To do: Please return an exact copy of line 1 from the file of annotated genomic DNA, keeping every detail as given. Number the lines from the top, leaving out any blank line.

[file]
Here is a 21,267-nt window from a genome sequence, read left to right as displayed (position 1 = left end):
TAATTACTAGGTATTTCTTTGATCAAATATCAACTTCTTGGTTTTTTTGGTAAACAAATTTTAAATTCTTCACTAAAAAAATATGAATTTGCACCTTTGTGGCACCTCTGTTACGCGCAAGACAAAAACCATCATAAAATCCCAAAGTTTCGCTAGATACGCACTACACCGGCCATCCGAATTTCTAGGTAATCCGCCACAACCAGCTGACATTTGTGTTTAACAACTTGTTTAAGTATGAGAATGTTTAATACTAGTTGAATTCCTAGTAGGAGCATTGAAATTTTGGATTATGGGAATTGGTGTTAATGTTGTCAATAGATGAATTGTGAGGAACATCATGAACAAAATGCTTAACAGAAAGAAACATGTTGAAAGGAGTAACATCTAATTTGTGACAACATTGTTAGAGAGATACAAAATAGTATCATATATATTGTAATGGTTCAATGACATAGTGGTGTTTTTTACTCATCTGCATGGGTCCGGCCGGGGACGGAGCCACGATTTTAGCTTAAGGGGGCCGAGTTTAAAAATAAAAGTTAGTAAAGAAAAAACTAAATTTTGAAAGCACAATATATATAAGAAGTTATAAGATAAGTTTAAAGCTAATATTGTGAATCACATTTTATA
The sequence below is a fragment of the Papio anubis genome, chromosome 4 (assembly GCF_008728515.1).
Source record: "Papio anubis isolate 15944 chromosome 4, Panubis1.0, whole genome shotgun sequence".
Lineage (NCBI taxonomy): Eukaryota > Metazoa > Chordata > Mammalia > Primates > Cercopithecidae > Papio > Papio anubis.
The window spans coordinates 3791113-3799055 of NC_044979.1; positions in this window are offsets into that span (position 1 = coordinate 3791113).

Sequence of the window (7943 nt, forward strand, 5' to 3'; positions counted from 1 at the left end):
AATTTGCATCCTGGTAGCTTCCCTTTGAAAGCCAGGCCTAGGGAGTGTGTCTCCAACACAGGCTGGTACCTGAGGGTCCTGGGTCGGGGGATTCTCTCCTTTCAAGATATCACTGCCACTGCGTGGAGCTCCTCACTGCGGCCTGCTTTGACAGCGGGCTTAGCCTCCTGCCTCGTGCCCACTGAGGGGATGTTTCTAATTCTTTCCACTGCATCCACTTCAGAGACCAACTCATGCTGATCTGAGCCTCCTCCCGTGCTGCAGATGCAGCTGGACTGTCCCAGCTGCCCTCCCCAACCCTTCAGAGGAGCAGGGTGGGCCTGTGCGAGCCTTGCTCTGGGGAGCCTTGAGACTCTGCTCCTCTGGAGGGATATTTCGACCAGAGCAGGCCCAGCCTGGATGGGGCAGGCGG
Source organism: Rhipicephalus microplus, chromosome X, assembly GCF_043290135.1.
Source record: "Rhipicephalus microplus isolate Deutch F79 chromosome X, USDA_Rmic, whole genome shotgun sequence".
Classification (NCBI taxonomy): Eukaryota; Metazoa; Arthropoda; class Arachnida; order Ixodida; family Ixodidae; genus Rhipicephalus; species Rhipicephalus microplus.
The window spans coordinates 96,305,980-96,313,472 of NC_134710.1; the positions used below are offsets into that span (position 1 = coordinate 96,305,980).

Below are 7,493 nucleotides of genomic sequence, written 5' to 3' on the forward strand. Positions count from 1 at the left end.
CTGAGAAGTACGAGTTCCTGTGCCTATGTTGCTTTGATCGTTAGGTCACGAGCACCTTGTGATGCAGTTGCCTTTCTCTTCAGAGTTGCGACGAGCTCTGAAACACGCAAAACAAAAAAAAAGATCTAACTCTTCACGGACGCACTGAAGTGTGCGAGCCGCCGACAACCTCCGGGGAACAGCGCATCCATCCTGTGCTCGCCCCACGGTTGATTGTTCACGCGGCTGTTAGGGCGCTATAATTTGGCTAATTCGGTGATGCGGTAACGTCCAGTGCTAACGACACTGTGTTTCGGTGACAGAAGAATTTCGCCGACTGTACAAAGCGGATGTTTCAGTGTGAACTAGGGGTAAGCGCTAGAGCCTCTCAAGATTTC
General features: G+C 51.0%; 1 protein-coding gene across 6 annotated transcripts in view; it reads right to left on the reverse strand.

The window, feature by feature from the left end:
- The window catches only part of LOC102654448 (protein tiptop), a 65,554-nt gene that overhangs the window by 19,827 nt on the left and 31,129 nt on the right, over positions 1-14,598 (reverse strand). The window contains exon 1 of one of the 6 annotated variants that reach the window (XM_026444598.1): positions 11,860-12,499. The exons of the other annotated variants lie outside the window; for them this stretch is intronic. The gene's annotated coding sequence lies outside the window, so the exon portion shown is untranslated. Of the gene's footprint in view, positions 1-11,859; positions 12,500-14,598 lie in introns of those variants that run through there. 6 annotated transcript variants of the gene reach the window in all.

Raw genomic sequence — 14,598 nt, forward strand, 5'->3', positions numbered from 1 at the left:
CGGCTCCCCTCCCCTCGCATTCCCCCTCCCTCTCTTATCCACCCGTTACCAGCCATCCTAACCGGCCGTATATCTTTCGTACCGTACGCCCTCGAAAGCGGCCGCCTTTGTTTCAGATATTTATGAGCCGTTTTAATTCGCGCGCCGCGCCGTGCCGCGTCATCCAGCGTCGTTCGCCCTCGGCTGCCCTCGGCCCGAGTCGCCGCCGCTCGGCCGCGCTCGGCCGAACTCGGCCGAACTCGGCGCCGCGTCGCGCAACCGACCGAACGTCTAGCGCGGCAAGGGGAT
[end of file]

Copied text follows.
Here is a 21,267-nt window from a genome sequence, read left to right as displayed (position 1 = left end):